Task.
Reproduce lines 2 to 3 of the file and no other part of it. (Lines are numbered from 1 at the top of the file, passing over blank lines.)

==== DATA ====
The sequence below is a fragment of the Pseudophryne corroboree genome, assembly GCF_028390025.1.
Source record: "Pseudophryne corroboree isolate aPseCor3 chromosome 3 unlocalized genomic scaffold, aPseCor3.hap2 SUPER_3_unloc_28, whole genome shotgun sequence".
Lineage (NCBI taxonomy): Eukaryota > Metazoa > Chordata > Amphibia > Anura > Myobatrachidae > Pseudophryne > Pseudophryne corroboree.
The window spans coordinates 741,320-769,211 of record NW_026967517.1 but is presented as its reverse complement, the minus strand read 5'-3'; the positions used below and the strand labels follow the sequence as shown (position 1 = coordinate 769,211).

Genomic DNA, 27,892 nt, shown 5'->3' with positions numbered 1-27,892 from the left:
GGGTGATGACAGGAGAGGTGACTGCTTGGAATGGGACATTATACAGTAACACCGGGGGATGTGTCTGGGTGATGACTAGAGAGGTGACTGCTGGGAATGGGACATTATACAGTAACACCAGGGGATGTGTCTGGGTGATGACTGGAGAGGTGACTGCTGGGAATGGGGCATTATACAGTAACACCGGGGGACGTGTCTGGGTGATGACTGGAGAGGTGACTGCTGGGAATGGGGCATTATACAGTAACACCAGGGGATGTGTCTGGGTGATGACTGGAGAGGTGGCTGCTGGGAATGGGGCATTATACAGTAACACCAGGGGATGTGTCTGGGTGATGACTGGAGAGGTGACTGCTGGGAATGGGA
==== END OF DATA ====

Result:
Source record: "Pseudophryne corroboree isolate aPseCor3 chromosome 3 unlocalized genomic scaffold, aPseCor3.hap2 SUPER_3_unloc_28, whole genome shotgun sequence".
Lineage (NCBI taxonomy): Eukaryota > Metazoa > Chordata > Amphibia > Anura > Myobatrachidae > Pseudophryne > Pseudophryne corroboree.